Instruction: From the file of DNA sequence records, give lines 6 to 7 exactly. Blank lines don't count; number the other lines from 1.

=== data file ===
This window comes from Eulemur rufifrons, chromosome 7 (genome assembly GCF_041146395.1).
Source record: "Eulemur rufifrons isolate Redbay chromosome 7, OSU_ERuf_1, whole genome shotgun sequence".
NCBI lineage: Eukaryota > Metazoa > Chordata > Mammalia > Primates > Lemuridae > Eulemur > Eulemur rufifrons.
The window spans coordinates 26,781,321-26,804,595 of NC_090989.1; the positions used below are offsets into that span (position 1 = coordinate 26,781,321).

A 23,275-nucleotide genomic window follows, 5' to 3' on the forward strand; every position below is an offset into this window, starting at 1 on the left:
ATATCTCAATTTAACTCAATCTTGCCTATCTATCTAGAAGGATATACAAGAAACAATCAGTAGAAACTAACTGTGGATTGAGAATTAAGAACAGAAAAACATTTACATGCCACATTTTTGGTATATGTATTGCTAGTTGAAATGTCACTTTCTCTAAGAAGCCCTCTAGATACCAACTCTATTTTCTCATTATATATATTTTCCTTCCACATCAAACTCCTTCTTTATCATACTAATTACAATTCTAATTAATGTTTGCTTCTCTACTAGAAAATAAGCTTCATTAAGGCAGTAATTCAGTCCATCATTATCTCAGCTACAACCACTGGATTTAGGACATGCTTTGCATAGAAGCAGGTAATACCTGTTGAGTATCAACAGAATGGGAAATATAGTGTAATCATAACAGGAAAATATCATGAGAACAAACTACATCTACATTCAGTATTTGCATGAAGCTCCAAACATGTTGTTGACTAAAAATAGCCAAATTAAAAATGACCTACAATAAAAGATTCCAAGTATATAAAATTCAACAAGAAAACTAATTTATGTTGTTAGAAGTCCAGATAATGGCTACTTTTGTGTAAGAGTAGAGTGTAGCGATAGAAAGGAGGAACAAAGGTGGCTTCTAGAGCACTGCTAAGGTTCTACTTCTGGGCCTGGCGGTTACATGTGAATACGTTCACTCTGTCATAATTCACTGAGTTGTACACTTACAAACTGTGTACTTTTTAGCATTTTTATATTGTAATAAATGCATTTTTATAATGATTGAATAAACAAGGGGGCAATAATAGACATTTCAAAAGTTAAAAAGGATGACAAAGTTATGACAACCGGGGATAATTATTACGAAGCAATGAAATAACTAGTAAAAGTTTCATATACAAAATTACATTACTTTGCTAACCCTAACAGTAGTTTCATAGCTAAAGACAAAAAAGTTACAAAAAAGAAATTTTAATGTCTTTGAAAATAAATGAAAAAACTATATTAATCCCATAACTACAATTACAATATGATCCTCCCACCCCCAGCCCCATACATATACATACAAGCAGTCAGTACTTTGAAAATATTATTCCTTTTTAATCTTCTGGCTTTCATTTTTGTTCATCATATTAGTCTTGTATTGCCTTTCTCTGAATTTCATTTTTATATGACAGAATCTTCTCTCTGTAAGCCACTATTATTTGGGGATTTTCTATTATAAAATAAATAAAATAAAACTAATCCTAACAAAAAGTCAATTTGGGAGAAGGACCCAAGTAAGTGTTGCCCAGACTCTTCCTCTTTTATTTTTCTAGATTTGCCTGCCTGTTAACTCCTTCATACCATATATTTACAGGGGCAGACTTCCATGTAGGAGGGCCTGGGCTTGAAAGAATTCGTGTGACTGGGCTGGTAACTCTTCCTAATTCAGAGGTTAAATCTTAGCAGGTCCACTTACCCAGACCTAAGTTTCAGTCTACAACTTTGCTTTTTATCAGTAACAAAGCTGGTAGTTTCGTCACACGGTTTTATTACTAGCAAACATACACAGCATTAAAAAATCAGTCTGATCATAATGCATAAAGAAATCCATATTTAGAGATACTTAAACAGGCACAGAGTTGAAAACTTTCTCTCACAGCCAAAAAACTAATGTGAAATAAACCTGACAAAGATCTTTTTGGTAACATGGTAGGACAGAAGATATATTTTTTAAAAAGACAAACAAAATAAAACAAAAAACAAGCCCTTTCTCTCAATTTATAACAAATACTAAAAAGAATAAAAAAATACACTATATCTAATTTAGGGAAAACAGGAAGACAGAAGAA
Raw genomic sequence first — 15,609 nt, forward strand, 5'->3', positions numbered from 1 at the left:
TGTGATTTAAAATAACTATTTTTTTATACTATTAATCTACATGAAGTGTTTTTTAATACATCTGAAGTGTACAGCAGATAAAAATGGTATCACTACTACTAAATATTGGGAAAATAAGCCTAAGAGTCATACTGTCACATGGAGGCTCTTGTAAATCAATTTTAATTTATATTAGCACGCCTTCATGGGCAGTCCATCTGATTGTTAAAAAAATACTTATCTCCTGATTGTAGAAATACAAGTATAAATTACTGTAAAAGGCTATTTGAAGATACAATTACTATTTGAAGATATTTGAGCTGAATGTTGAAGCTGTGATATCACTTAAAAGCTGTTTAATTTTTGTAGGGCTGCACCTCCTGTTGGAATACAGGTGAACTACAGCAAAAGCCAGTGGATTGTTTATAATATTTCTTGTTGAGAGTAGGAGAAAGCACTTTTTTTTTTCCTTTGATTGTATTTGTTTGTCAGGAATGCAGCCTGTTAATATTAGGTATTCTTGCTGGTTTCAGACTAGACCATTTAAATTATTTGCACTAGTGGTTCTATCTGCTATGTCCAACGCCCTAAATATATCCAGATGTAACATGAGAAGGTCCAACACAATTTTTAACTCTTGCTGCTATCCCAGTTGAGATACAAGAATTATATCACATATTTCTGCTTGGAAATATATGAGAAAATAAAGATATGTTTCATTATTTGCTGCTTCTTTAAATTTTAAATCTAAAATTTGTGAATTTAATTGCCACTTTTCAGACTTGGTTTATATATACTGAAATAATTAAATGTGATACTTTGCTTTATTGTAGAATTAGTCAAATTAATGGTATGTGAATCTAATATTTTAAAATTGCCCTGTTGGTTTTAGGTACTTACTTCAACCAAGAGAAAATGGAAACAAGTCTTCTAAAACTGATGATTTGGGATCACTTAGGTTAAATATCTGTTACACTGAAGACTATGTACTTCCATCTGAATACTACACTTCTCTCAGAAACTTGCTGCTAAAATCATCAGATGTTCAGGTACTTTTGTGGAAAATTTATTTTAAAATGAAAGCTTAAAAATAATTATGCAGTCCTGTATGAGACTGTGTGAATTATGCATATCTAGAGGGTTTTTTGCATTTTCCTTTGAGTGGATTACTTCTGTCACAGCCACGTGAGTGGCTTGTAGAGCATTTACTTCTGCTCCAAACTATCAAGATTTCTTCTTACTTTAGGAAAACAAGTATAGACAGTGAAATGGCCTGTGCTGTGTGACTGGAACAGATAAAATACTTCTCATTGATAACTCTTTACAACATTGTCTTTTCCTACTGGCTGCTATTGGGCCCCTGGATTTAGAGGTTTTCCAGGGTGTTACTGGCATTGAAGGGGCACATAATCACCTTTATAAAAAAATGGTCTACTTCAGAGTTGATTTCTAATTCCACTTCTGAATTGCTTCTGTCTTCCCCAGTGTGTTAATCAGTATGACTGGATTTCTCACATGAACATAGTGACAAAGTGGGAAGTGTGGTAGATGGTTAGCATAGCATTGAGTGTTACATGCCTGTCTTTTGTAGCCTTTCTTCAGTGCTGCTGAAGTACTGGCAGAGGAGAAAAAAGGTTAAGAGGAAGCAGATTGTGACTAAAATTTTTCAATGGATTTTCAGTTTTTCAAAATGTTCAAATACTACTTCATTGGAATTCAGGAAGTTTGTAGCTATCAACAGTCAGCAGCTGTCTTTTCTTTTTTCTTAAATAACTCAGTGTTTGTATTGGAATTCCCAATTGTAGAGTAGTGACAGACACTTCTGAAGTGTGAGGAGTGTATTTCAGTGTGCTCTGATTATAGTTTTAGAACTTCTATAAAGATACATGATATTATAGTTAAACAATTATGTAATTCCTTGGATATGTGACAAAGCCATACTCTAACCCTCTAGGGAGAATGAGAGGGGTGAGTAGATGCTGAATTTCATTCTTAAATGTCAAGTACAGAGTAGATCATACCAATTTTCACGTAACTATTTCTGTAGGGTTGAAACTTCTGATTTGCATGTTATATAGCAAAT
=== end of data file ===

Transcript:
ATATCTCAATTTAACTCAATCTTGCCTATCTATCTAGAAGGATATACAAGAAACAATCAGTAGAAACTAACTGTGGATTGAGAATTAAGAACAGAAAAACATTTACATGCCACATTTTTGGTATATGTATTGCTAGTTGAAATGTCACTTTCTCTAAGAAGCCCTCTAGATACCAACTCTATTTTCTCATTATATATATTTTCCTTCCACATCAAACTCCTTCTTTATCATACTAATTACAATTCTAATTAATGTTTGCTTCTCTACTAGAAAATAAGCTTCATTAAGGCAGTAATTCAGTCCATCATTATCTCAGCTACAACCACTGGATTTAGGACATGCTTTGCATAGAAGCAGGTAATACCTGTTGAGTATCAACAGAATGGGAAATATAGTGTAATCATAACAGGAAAATATCATGAGAACAAACTACATCTACATTCAGTATTTGCATGAAGCTCCAAACATGTTGTTGACTAAAAATAGCCAAATTAAAAATGACCTACAATAAAAGATTCCAAGTATATAAAATTCAACAAGAAAACTAATTTATGTTGTTAGAAGTCCAGATAATGGCTACTTTTGTGTAAGAGTAGAGTGTAGCGATAGAAAGGAGGAACAAAGGTGGCTTCTAGAGCACTGCTAAGGTTCTACTTCTGGGCCTGGCGGTTACATGTGAATACGTTCACTCTGTCATAATTCACTGAGTTGTACACTTACAAACTGTGTACTTTTTAGCATTTTTATATTGTAATAAATGCATTTTTATAATGATTGAATAAACAAGGGGGCAATAATAGACATTTCAAAAGTTAAAAAGGATGACAAAGTTATGACAACCGGGGATAATTATTACGAAGCAATGAAATAACTAGTAAAAGTTTCATATACAAAATTACATTACTTTGCTAACCCTAACAGTAGTTTCATAGCTAAAGACAAAAAAGTTACAAAAAAGAAATTTTAATGTCTTTGAAAATAAATGAAAAAACTATATTAATCCCATAACTACAATTACAATATGATCCTCCCACCCCCAGCCCCATACATATACATACAAGCAGTCAGTACTTTGAAAATATTATTCCTTTTTAATCTTCTGGCTTTCATTTTTGTTCATCATATTAGTCTTGTATTGCCTTTCTCTGAATTTCATTTTTATATGACAGAATCTTCTCTCTGTAAGCCACTATTATTTGGGGATTTTCTATTATAAAATAAATAAAATAAAACTAATCCTAACAAAAAGTCAATTTGGGAGAAGGACCCAAGTAAGTGTTGCCCAGACTCTTCCTCTTTTATTTTTCTAGATTTGCCTGCCTGTTAACTCCTTCATACCATATATTTACAGGGGCAGACTTCCATGTAGGAGGGCCTGGGCTTGAAAGAATTCGTGTGACTGGGCTGGTAACTCTTCCTAATTCAGAGGTTAAATCTTAGCAGGTCCACTTACCCAGACCTAAGTTTCAGTCTACAACTTTGCTTTTTATCAGTAACAAAGCTGGTAGTTTCGTCACACGGTTTTATTACTAGCAAACATACACAGCATTAAAAAATCAGTCTGATCATAATGCATAAAGAAATCCATATTTAGAGATACTTAAACAGGCACAGAGTTGAAAACTTTCTCTCACAGCCAAAAAACTAATGTGAAATAAACCTGACAAAGATCTTTTTGGTAACATGGTAGGACAGAAGATATATTTTTTAAAAAGACAAACAAAATAAAACAAAAAACAAGCCCTTTCTCTCAATTTATAACAAATACTAAAAAGAATAAAAAAATACACTATATCTAATTTAGGGAAAACAGGAAGACAGAAGAA
Raw genomic sequence first — 15,609 nt, forward strand, 5'->3', positions numbered from 1 at the left: